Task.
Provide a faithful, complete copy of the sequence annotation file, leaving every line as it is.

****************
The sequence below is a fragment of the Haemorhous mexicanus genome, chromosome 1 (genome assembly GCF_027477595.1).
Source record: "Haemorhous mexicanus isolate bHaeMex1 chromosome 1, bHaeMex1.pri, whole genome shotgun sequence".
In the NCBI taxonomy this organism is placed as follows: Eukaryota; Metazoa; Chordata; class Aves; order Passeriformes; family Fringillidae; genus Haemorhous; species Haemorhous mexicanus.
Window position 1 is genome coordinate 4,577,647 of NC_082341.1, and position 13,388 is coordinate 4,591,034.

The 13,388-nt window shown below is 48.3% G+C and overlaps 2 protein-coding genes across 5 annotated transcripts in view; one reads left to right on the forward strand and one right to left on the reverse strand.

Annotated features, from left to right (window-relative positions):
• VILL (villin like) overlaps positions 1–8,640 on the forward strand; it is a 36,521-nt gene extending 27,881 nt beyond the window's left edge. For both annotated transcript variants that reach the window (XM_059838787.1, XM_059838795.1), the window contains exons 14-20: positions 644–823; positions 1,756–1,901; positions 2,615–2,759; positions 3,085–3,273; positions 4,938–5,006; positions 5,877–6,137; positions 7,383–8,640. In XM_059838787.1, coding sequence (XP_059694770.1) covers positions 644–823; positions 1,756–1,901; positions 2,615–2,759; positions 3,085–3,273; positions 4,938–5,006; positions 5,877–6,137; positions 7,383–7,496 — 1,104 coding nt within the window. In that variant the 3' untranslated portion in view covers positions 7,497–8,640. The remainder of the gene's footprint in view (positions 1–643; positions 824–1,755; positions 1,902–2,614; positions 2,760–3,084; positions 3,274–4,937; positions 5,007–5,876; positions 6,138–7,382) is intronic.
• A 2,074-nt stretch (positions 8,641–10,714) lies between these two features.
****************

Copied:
The sequence below is a fragment of the Haemorhous mexicanus genome, chromosome 1 (genome assembly GCF_027477595.1).
Source record: "Haemorhous mexicanus isolate bHaeMex1 chromosome 1, bHaeMex1.pri, whole genome shotgun sequence".
In the NCBI taxonomy this organism is placed as follows: Eukaryota; Metazoa; Chordata; class Aves; order Passeriformes; family Fringillidae; genus Haemorhous; species Haemorhous mexicanus.
Window position 1 is genome coordinate 4,577,647 of NC_082341.1, and position 13,388 is coordinate 4,591,034.

The 13,388-nt window shown below is 48.3% G+C and overlaps 2 protein-coding genes across 5 annotated transcripts in view; one reads left to right on the forward strand and one right to left on the reverse strand.

Annotated features, from left to right (window-relative positions):
• VILL (villin like) overlaps positions 1–8,640 on the forward strand; it is a 36,521-nt gene extending 27,881 nt beyond the window's left edge. For both annotated transcript variants that reach the window (XM_059838787.1, XM_059838795.1), the window contains exons 14-20: positions 644–823; positions 1,756–1,901; positions 2,615–2,759; positions 3,085–3,273; positions 4,938–5,006; positions 5,877–6,137; positions 7,383–8,640. In XM_059838787.1, coding sequence (XP_059694770.1) covers positions 644–823; positions 1,756–1,901; positions 2,615–2,759; positions 3,085–3,273; positions 4,938–5,006; positions 5,877–6,137; positions 7,383–7,496 — 1,104 coding nt within the window. In that variant the 3' untranslated portion in view covers positions 7,497–8,640. The remainder of the gene's footprint in view (positions 1–643; positions 824–1,755; positions 1,902–2,614; positions 2,760–3,084; positions 3,274–4,937; positions 5,007–5,876; positions 6,138–7,382) is intronic.
• A 2,074-nt stretch (positions 8,641–10,714) lies between these two features.